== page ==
Building installation packages with FPM

As one of the leading ecommerce companies, ePages distributes its software for Linux-based systems, such as as .rpm and .deb packages. Building these packages is most of the time not easy and existing packages have to be modified to your own needs. You have to be familiar with both the Linux distribution you are working on as well as with the packaging system (e.g. rpm and/or deb) you are using. As part of optimizing the release process for ePages packages, we researched other ways on how to build these packages more easily. We ended up using FPM for our new packaging process.

What is FPM

FPM (Effing Package Management) was built by Jordan Sissel. The goal of FPM is to make it quick and easy to build packages, such as rpms, debs, etc. You cannot only build new packages with FPM but also edit existing packages (e.g. removing files or changing metadata and dependencies). Deb, rpm and solaris etc. packages can be build from any of the following sources:

  • directory (of compiled source of some application)
  • gem
  • python eggs
  • rpm
  • node npm packages

How to use FPM

You can easily install FPM on your system using RubyGems.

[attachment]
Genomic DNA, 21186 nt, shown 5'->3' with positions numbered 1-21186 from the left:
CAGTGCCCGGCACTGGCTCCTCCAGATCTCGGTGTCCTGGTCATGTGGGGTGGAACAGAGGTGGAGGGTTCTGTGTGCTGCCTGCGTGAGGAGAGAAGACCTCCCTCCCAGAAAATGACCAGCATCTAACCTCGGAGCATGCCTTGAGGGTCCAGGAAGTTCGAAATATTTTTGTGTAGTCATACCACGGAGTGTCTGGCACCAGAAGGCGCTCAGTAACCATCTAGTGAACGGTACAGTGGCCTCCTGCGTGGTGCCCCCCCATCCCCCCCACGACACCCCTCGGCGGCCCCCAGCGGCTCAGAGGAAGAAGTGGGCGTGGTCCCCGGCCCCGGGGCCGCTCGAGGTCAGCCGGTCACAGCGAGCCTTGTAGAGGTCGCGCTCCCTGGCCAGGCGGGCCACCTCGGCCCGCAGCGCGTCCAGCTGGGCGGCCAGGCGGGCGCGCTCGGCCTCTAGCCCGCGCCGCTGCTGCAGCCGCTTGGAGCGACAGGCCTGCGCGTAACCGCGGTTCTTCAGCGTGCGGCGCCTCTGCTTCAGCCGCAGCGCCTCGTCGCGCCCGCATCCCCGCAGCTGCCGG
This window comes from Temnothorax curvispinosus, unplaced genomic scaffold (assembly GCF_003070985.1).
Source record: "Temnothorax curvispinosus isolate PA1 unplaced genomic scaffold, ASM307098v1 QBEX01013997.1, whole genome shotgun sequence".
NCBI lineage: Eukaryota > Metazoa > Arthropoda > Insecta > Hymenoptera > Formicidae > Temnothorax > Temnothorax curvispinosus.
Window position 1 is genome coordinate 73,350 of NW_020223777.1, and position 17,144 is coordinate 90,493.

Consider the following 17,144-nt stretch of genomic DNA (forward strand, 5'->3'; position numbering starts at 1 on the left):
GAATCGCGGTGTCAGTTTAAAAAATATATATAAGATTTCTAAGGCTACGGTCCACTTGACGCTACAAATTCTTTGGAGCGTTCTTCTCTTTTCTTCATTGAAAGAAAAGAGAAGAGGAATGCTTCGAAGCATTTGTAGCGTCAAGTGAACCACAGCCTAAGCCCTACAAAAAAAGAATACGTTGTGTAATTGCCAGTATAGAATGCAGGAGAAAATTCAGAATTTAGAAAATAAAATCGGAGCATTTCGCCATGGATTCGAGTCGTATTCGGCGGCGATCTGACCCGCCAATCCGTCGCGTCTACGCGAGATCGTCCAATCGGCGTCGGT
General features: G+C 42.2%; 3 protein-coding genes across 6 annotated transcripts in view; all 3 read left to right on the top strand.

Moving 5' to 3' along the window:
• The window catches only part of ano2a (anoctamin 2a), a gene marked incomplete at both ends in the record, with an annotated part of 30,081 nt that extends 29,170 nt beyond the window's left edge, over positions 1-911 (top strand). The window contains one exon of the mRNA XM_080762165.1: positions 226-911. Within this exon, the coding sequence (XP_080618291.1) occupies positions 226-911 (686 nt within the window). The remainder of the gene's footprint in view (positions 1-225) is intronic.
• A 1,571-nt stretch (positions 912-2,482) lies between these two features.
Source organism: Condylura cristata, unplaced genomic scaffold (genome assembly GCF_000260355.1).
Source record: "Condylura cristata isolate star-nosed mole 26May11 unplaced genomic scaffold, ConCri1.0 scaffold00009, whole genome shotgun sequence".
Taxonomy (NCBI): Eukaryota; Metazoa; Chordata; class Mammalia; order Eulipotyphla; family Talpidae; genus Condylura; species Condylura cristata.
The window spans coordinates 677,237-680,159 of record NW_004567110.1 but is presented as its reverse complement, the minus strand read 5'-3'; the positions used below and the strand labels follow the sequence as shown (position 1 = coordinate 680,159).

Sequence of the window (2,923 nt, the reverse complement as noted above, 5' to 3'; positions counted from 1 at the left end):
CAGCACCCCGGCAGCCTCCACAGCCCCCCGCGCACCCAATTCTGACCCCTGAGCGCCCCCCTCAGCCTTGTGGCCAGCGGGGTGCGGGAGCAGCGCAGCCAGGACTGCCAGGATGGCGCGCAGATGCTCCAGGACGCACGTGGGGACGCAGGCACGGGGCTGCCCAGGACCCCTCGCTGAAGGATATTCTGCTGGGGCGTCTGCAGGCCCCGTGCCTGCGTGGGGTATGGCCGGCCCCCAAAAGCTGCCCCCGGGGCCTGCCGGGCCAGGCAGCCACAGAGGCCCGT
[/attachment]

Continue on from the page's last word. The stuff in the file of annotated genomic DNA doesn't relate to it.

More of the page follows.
gem install fpm

After installation you can start working with FPM. This is how you can package your own application as an rpm package:

  1. Create a folder and file for the rpm package:

     mkdir -p /build/myapp/0.0.1/
     touch /build/myapp/0.0.1/test_fpm.txt
  2. Create the rpm package using FPM:

     fpm -s dir -t rpm -n myapp -v 0.0.1 -C /build/myapp/

    A package called “myapp_0.0.1_amd64.rpm” has been created.

  3. Now you can install this package using:

     rpm –install myapp_0.0.1_amd64.rpm
  4. Check if the file /0.0.1/test_fpm.txt exists:

     ls /0.0.1

If your package has some dependencies you can define them by using –d (repeat it as many times as required).

fpm -s dir -t deb -n myapp -v 0.0.1 -C /build/myapp/
-d "libstdc++6" \
-d "libevent-1.4-2"

With FPM you can build many more options and types of packages. Visit the GitHub project.

Why we use FPM

We decided to use FPM because it is the best way to create different types of packages on one system. In the past, the creation of rpm and deb packages was very painful. For each package we needed an own installation for package creation which meant dealing with different types of OS and packaging systems. We also had to maintain several scripts and configuration files for each system. With FPM we only need on installation and can build our packages with only one script. This makes the creation for new packages much easier and also the packaging process is now more understandable for developer and new colleagues.

About the authors

Maik Zeyen is a QA and Release Engineer. He keeps our software at a high standard, and ensures on-time release cycles.
Wolf-Dietrich Filss is a Software Engineer and Linux expert. He is keen on Perl, Bash, and all DevOps-related tools.